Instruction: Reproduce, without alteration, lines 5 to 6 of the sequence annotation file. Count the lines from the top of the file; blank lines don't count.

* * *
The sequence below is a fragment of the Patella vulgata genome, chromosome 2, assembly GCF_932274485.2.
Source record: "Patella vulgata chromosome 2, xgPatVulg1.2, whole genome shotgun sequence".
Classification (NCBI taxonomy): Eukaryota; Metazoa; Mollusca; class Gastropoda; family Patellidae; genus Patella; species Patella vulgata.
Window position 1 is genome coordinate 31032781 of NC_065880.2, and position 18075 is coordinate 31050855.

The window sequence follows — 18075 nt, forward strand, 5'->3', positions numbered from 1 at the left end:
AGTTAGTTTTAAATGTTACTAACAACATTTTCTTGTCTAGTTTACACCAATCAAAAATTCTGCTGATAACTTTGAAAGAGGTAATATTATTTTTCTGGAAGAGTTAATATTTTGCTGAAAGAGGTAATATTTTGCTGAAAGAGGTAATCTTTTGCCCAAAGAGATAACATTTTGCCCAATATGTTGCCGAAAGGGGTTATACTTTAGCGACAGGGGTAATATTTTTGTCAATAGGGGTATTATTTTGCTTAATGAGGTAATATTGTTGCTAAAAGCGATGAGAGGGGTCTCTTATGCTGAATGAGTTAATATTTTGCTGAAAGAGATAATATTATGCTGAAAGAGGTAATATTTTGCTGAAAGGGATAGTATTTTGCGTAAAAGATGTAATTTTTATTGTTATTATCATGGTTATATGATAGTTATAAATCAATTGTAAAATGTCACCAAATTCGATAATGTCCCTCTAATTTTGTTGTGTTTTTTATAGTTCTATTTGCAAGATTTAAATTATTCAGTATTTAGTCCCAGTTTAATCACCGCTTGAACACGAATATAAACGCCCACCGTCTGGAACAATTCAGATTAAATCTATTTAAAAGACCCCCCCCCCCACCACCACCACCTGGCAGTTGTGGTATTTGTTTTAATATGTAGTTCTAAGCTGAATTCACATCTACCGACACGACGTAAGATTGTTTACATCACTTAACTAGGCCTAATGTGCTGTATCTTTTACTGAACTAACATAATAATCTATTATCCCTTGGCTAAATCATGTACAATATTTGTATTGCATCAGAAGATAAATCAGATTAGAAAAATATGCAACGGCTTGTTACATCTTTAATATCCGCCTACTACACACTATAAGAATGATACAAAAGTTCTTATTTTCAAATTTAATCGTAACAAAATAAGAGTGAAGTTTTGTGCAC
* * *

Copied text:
The window sequence follows — 18075 nt, forward strand, 5'->3', positions numbered from 1 at the left end:
AGTTAGTTTTAAATGTTACTAACAACATTTTCTTGTCTAGTTTACACCAATCAAAAATTCTGCTGATAACTTTGAAAGAGGTAATATTATTTTTCTGGAAGAGTTAATATTTTGCTGAAAGAGGTAATATTTTGCTGAAAGAGGTAATCTTTTGCCCAAAGAGATAACATTTTGCCCAATATGTTGCCGAAAGGGGTTATACTTTAGCGACAGGGGTAATATTTTTGTCAATAGGGGTATTATTTTGCTTAATGAGGTAATATTGTTGCTAAAAGCGATGAGAGGGGTCTCTTATGCTGAATGAGTTAATATTTTGCTGAAAGAGATAATATTATGCTGAAAGAGGTAATATTTTGCTGAAAGGGATAGTATTTTGCGTAAAAGATGTAATTTTTATTGTTATTATCATGGTTATATGATAGTTATAAATCAATTGTAAAATGTCACCAAATTCGATAATGTCCCTCTAATTTTGTTGTGTTTTTTATAGTTCTATTTGCAAGATTTAAATTATTCAGTATTTAGTCCCAGTTTAATCACCGCTTGAACACGAATATAAACGCCCACCGTCTGGAACAATTCAGATTAAATCTATTTAAAAGACCCCCCCCCCCACCACCACCACCTGGCAGTTGTGGTATTTGTTTTAATATGTAGTTCTAAGCTGAATTCACATCTACCGACACGACGTAAGATTGTTTACATCACTTAACTAGGCCTAATGTGCTGTATCTTTTACTGAACTAACATAATAATCTATTATCCCTTGGCTAAATCATGTACAATATTTGTATTGCATCAGAAGATAAATCAGATTAGAAAAATATGCAACGGCTTGTTACATCTTTAATATCCGCCTACTACACACTATAAGAATGATACAAAAGTTCTTATTTTCAAATTTAATCGTAACAAAATAAGAGTGAAGTTTTGTGCAC